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Predicting the effect of statins on cancer risk using genetic variants from a Mendelian randomization study in the UK Biobank.

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Carter, Paul 
Vithayathil, Mathew 
Kar, Siddhartha 
Potluri, Rahul 
Mason, Amy M 


Laboratory studies have suggested oncogenic roles of lipids, as well as anticarcinogenic effects of statins. Here we assess the potential effect of statin therapy on cancer risk using evidence from human genetics. We obtained associations of lipid-related genetic variants with the risk of overall and 22 site-specific cancers for 367,703 individuals in the UK Biobank. In total, 75,037 individuals had a cancer event. Variants in the HMGCR gene region, which represent proxies for statin treatment, were associated with overall cancer risk (odds ratio [OR] per one standard deviation decrease in low-density lipoprotein [LDL] cholesterol 0.76, 95% confidence interval [CI] 0.65-0.88, p=0.0003) but variants in gene regions representing alternative lipid-lowering treatment targets (PCSK9, LDLR, NPC1L1, APOC3, LPL) were not. Genetically predicted LDL-cholesterol was not associated with overall cancer risk (OR per standard deviation increase 1.01, 95% CI 0.98-1.05, p=0.50). Our results predict that statins reduce cancer risk but other lipid-lowering treatments do not. This suggests that statins reduce cancer risk through a cholesterol independent pathway.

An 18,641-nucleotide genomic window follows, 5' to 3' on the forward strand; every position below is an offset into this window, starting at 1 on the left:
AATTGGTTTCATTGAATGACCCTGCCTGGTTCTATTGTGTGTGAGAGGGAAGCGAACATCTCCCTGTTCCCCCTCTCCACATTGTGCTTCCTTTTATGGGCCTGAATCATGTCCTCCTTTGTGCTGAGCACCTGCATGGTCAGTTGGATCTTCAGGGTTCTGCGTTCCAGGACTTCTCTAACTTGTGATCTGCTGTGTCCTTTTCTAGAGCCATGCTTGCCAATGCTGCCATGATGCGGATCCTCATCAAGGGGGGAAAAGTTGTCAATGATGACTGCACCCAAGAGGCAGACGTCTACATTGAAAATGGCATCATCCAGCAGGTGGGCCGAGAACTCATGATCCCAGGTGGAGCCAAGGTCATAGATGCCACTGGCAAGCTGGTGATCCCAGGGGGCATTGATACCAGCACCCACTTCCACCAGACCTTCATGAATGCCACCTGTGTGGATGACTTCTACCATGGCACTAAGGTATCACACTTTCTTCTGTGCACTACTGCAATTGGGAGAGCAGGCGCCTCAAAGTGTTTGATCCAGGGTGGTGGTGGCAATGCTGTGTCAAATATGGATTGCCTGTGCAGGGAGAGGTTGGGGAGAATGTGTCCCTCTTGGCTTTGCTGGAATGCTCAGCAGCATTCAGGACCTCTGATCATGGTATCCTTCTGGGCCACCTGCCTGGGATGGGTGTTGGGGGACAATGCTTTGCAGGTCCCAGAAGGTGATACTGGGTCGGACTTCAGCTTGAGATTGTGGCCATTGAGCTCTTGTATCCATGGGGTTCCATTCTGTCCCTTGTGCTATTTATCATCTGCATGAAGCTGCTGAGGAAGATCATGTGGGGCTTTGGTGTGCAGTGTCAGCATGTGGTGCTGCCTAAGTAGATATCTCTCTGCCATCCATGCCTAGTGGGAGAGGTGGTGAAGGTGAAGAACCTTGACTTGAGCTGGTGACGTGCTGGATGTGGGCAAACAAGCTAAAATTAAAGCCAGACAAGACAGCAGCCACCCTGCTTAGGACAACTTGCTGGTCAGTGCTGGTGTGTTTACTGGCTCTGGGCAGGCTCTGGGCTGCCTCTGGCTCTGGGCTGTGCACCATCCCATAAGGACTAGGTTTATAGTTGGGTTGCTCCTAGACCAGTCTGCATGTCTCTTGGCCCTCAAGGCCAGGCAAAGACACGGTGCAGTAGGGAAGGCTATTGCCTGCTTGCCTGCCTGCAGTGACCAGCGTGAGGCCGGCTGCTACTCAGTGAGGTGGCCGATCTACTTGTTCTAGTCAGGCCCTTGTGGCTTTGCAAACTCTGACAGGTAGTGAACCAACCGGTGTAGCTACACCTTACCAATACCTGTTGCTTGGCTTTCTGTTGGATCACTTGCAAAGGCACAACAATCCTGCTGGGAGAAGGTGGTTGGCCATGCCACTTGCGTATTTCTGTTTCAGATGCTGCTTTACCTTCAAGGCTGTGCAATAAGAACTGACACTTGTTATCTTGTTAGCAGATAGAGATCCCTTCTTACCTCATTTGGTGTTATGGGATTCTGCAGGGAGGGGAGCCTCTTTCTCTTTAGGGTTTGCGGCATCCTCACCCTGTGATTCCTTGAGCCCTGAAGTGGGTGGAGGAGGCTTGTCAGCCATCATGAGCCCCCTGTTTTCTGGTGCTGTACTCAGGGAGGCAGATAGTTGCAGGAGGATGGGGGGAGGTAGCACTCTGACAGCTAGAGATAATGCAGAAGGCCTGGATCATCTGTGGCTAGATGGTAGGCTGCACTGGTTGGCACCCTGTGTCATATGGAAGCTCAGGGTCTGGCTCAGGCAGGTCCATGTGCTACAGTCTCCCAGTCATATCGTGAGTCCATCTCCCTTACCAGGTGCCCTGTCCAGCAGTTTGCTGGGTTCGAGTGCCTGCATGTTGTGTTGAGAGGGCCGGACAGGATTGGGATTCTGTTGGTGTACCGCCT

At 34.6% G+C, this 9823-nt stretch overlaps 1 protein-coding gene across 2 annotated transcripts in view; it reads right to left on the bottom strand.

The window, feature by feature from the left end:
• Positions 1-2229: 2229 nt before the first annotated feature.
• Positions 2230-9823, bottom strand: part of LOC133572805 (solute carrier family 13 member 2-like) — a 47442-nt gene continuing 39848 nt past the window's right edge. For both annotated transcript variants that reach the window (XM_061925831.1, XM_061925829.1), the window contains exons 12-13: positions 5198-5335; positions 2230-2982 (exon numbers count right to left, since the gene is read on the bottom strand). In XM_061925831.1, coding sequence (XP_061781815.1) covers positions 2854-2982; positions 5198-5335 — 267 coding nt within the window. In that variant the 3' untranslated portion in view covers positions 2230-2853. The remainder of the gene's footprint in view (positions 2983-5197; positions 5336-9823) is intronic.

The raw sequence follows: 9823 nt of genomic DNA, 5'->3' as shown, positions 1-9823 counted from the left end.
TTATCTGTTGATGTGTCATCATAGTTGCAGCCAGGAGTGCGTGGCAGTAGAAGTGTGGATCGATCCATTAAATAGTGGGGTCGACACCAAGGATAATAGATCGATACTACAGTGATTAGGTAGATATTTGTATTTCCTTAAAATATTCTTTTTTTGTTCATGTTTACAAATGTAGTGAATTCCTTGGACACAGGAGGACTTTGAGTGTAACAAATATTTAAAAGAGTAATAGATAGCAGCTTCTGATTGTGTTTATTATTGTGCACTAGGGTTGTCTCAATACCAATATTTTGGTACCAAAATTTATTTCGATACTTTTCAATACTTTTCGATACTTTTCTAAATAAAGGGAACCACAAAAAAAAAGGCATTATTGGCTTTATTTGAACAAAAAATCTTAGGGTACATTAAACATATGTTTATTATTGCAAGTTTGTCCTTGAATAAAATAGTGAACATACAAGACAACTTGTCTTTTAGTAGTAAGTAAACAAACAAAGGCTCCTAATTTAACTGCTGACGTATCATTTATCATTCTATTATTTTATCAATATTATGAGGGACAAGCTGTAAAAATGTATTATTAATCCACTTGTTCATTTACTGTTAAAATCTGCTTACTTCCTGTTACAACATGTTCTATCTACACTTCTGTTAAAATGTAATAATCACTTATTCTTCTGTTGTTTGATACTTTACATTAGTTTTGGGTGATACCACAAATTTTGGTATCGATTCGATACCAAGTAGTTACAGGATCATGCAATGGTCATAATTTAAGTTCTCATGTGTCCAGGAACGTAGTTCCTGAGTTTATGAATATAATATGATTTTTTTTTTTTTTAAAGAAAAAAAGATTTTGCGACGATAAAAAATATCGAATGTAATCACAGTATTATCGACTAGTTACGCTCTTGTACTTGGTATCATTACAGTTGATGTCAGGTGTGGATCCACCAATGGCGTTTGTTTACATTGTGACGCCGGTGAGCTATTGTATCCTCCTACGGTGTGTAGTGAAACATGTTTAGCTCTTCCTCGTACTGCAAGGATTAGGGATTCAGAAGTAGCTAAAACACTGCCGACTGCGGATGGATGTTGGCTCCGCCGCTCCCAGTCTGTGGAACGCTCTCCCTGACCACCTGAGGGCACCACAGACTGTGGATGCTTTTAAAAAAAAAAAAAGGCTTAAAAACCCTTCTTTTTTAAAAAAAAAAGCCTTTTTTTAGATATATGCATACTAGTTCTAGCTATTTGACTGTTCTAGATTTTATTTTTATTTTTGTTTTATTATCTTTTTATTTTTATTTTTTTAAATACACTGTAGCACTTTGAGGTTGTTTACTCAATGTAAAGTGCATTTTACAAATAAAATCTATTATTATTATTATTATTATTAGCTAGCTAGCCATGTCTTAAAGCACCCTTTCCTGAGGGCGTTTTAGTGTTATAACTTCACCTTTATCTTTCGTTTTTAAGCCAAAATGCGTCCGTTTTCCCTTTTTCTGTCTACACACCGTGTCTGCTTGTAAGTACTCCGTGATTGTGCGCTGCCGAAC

Mendelian randomization, causal inference, cell biology, cholesterol, chromosomes, gene expression, genetic epidemiology, human, lipids, statins, Biological Specimen Banks, Genetic Variation, Hydroxymethylglutaryl CoA Reductases, Hydroxymethylglutaryl-CoA Reductase Inhibitors, Mendelian Randomization Analysis, Neoplasms, Prevalence, Risk Factors, United Kingdom

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eLife Sciences Publications, Ltd


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Wellcome Trust (204623/Z/16/Z)
European Commission and European Federation of Pharmaceutical Industries and Associations (EFPIA) FP7 Innovative Medicines Initiative (IMI) (116074)
Medical Research Council (MC_UU_00002/7)